For Jessica Dunkley, getting into medical school was no ordinary childhood dream. Deaf since the day she was born, Dunkley aspired to become a doctor when, at age 10, her aunt gave her a plastic human anatomy model with removable organs.
She didn’t think it was possible until, in her mid-20s, she happened to read about deaf doctors practising in the United States. “I realized the opportunity was out there,” and she became “determined to do medicine.” Dunkley applied to numerous medical schools and, in 2010, completed the undergraduate program at the University of Ottawa, where a sign language interpreter accompanied her to class and clinical sessions. Today, Dunkley is finishing her second year of residency in public health and family medicine at the University of Alberta—making her one of the first deaf doctors in Canada.
Dunkley’s accomplishment represents the latest diversification of medicine, which was first practised mostly by white male doctors, and has since flourished with the inclusion of women and people of different races and ethnicities. Now the profession is set to expand again, as students with disabilities—including limited mobility or dexterity, hearing or vision loss, learning or developmental disorders, and psychological or mental health issues—are increasingly being accepted and supported at medical schools.
Like Dunkley, a handful of other young Canadians are making history by becoming doctors with disabilities: Megan Jack, who is also deaf, graduated from the University of Manitoba in 2013, and is now a family physician. Janel Nadeau had a stroke at 19, which partially paralyzed her and has affected her memory; she is finishing her training as a neurologist at the University of Calgary. Steven Daniel was paralyzed from the waist down during a paratrooping accident while serving in the military; although he is in a wheelchair, Daniel is training to be a family doctor at the Northern Ontario School of Medicine.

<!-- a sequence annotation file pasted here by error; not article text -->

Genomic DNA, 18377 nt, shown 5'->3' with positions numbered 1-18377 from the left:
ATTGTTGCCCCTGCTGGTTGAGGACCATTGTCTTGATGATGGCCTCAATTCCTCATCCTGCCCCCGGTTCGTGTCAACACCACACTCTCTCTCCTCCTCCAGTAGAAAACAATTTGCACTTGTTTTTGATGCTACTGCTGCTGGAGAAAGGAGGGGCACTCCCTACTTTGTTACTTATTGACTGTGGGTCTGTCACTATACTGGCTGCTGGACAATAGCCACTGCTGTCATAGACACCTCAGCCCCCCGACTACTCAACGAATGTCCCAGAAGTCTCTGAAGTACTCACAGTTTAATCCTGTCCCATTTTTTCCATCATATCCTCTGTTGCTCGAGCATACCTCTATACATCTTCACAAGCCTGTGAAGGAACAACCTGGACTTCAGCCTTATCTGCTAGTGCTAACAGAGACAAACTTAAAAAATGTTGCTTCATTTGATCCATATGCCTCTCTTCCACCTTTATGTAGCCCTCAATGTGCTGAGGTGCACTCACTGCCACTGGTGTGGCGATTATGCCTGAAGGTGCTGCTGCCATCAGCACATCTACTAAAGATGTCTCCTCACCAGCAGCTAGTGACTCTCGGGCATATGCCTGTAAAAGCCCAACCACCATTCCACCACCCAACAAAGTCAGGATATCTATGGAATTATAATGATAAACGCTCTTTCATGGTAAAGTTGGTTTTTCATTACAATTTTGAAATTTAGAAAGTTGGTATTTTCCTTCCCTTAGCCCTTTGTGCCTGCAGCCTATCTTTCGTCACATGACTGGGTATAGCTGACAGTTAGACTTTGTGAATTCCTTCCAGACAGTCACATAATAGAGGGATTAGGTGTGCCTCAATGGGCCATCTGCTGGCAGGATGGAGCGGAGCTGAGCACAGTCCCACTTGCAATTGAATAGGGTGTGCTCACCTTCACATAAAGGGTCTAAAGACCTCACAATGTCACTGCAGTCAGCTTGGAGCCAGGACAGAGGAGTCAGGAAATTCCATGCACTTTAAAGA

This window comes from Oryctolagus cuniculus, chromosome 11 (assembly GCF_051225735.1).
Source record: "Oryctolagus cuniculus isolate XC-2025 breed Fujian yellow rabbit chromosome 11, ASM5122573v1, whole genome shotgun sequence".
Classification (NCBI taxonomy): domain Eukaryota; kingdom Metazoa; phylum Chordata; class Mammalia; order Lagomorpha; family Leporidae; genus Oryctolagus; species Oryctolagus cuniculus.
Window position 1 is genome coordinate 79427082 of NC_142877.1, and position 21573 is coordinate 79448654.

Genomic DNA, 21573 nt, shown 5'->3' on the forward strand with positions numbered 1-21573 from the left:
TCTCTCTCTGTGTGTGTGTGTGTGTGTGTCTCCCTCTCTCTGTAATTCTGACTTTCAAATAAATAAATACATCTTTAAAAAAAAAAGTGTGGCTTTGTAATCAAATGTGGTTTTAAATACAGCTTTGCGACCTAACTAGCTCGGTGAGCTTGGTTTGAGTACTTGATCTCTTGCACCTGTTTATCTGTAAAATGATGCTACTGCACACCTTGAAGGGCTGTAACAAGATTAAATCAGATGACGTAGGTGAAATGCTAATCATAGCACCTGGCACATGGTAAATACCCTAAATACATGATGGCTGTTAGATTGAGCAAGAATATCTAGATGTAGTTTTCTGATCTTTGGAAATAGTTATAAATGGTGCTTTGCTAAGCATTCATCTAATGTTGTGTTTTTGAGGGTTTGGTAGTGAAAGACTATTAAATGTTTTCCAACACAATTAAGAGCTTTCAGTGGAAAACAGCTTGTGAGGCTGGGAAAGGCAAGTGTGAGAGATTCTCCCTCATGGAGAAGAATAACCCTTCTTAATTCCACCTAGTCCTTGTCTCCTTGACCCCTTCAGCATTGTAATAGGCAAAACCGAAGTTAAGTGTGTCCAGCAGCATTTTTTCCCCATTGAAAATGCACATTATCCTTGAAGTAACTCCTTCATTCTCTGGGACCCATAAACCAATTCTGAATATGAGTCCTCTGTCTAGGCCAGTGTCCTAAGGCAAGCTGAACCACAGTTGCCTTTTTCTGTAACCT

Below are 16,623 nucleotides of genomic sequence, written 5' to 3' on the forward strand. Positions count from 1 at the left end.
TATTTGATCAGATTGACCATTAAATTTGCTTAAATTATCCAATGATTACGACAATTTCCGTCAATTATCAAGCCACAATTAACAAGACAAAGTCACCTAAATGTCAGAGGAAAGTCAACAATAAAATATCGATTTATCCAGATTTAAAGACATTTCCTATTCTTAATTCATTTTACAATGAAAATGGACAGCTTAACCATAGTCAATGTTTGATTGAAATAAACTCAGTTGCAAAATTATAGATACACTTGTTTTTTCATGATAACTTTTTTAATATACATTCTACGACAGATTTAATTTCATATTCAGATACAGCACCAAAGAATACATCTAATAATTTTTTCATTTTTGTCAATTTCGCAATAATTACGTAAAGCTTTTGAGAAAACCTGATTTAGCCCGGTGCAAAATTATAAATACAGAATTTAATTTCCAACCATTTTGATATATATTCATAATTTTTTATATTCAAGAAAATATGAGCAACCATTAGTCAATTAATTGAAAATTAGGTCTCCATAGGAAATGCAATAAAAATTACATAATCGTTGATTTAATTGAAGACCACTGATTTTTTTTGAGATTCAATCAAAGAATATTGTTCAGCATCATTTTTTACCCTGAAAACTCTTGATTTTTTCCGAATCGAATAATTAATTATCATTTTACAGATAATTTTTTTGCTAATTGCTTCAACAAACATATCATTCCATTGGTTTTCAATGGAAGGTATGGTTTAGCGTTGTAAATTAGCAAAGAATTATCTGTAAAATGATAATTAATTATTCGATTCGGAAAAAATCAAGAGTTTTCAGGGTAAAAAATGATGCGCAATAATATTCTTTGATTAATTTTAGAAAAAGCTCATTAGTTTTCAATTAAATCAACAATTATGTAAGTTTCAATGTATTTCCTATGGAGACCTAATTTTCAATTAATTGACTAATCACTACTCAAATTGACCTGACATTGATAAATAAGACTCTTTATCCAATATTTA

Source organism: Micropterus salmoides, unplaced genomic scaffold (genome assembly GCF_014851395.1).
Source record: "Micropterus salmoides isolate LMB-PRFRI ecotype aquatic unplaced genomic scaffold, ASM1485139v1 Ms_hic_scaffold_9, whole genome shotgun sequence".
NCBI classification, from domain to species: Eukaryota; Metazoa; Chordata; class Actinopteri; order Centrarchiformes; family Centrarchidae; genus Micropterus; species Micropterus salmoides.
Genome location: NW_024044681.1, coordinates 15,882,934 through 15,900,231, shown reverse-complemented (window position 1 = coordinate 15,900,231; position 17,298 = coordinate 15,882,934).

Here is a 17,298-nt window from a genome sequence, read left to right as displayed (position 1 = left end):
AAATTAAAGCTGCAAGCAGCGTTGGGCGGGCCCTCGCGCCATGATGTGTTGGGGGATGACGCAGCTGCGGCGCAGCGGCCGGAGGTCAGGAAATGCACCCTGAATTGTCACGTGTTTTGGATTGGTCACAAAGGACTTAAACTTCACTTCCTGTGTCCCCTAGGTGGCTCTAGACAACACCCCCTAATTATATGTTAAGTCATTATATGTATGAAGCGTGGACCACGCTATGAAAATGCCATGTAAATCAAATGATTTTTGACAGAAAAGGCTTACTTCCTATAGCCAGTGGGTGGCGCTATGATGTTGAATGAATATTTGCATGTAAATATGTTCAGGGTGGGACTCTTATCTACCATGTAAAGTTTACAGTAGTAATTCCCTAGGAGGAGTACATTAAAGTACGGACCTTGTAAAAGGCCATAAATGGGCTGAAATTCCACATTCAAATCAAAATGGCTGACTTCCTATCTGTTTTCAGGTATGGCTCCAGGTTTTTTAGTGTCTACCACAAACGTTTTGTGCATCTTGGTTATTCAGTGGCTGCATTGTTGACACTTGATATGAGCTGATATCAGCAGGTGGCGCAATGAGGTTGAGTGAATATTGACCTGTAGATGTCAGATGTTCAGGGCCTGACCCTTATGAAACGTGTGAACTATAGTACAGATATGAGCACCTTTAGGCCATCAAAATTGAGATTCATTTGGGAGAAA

Part of what makes Dunkley’s experience so remarkable is the legal precedent she’s established along the way. In late June, she won a human-rights case against the University of British Columbia, which failed to provide her with a sign language interpreter in 2010, when Dunkley was supposed to start her residency. (She was later accepted at the University of Alberta, which provides interpreters.) Dunkley says the discrimination “came as a shock,” but she was not deterred. This ruling means others won’t be, either. “I just knew I didn’t want the next person to go through this,” says Dunkley. “I’m pleased it [will] improve accessibility.”
While disabled doctors have always practised—in 2011, there were approximately 9,000 working, according to Statistics Canada—most of them became disabled after their education and training. What’s different “is the entry point,” says Melanie Lewis, associate dean of learner wellness and advocacy at the University of Alberta’s faculty of medicine and dentistry. “You have medical students presenting with disability.”
Over the last five years, there has been “a big tipping point” at medical schools toward “embracing the possibility of accommodation and looking at what we can do [for disabled students], rather than dismissing that it’s a possibility,” says Lewis, whose office supports students such as Dunkley with a range of conditions, including sleep disorders, depression, epilepsy and multiple sclerosis. “We’re recognizing that medicine needs to attract people [who] represent the diversity in society in order to provide good care.”